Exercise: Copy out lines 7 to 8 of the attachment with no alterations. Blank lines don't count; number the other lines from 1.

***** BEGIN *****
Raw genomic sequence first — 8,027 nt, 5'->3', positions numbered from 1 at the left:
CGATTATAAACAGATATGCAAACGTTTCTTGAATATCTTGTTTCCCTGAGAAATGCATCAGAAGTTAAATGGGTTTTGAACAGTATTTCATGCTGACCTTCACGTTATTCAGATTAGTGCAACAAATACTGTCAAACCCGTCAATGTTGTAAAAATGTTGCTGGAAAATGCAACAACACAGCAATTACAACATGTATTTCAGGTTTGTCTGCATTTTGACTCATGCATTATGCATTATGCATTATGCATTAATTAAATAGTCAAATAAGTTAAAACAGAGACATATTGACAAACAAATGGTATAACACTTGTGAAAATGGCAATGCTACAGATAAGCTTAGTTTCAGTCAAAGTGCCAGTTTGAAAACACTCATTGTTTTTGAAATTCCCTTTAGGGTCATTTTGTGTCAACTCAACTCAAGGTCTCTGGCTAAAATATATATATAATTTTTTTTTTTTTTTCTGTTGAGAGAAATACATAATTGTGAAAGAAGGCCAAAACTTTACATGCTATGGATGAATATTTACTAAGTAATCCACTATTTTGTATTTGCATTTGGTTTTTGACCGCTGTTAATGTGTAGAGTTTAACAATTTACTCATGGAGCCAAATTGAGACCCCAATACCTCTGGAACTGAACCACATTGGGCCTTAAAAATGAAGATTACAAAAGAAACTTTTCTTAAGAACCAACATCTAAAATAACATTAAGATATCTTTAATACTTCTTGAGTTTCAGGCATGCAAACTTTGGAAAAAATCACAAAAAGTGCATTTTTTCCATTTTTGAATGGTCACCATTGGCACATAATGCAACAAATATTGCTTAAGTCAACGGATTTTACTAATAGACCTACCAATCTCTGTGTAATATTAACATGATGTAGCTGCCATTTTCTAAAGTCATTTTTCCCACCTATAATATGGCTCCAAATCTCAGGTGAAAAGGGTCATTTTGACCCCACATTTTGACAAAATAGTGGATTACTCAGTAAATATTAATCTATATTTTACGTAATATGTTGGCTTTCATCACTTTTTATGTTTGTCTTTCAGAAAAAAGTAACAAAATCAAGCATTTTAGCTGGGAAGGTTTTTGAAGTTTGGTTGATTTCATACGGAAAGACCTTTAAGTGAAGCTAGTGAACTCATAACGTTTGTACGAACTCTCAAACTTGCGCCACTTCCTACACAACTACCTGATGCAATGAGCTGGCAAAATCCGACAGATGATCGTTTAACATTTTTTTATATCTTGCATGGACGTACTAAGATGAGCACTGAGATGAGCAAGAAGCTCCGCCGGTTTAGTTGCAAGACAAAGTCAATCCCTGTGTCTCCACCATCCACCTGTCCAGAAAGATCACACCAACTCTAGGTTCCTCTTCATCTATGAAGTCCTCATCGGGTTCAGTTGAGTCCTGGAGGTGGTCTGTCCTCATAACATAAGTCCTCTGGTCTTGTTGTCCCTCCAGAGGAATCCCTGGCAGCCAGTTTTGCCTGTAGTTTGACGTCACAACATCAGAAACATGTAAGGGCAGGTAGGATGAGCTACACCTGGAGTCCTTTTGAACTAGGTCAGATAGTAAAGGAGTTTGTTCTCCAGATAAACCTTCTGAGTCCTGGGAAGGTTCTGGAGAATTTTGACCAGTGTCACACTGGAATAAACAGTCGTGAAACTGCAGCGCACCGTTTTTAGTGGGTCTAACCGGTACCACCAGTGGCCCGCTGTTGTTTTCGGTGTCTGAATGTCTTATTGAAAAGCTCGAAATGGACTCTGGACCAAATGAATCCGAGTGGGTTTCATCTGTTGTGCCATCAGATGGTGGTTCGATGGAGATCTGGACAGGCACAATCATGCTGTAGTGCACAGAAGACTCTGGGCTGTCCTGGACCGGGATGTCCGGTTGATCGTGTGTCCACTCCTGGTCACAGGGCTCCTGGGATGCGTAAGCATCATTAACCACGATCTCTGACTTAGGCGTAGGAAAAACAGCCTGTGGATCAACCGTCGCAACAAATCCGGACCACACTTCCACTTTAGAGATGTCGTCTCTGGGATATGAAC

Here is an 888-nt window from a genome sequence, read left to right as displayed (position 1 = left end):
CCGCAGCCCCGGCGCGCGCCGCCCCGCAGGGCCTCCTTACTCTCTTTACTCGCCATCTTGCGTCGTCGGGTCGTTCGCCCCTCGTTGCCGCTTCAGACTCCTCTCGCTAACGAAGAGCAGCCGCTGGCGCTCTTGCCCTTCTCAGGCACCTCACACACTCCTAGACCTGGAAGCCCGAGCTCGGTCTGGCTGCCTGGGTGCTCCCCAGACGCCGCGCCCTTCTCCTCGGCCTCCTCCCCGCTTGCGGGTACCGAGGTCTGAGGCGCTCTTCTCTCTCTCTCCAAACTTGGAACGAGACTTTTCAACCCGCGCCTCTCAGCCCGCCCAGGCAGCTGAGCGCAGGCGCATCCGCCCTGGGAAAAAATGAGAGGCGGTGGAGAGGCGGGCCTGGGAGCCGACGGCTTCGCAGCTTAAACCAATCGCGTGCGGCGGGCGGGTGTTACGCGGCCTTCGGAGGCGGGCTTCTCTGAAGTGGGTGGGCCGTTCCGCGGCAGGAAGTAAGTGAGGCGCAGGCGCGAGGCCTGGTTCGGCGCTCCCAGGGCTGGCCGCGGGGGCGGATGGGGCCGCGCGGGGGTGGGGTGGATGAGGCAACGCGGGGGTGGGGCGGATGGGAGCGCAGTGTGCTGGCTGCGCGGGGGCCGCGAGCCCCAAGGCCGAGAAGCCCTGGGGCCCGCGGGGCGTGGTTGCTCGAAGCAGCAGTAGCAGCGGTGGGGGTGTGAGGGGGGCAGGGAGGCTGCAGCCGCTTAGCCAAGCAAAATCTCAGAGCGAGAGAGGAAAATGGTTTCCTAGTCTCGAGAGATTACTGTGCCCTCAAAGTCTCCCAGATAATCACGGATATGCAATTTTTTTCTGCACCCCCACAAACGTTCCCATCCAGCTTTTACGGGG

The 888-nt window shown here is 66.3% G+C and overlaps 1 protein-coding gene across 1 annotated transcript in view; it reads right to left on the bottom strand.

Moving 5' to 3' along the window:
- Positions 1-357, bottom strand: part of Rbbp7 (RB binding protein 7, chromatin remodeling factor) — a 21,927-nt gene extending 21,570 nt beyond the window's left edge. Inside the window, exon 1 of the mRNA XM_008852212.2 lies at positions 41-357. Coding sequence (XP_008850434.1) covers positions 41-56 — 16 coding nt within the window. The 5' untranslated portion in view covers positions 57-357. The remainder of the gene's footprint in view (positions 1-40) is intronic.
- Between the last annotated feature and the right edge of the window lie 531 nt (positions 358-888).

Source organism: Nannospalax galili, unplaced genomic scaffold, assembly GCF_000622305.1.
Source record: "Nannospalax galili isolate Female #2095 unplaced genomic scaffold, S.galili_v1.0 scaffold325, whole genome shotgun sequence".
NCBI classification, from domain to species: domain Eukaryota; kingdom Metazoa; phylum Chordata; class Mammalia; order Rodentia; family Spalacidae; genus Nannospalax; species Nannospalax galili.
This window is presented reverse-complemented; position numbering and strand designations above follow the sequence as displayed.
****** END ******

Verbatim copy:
- Positions 1-357, bottom strand: part of Rbbp7 (RB binding protein 7, chromatin remodeling factor) — a 21,927-nt gene extending 21,570 nt beyond the window's left edge. Inside the window, exon 1 of the mRNA XM_008852212.2 lies at positions 41-357. Coding sequence (XP_008850434.1) covers positions 41-56 — 16 coding nt within the window. The 5' untranslated portion in view covers positions 57-357. The remainder of the gene's footprint in view (positions 1-40) is intronic.
- Between the last annotated feature and the right edge of the window lie 531 nt (positions 358-888).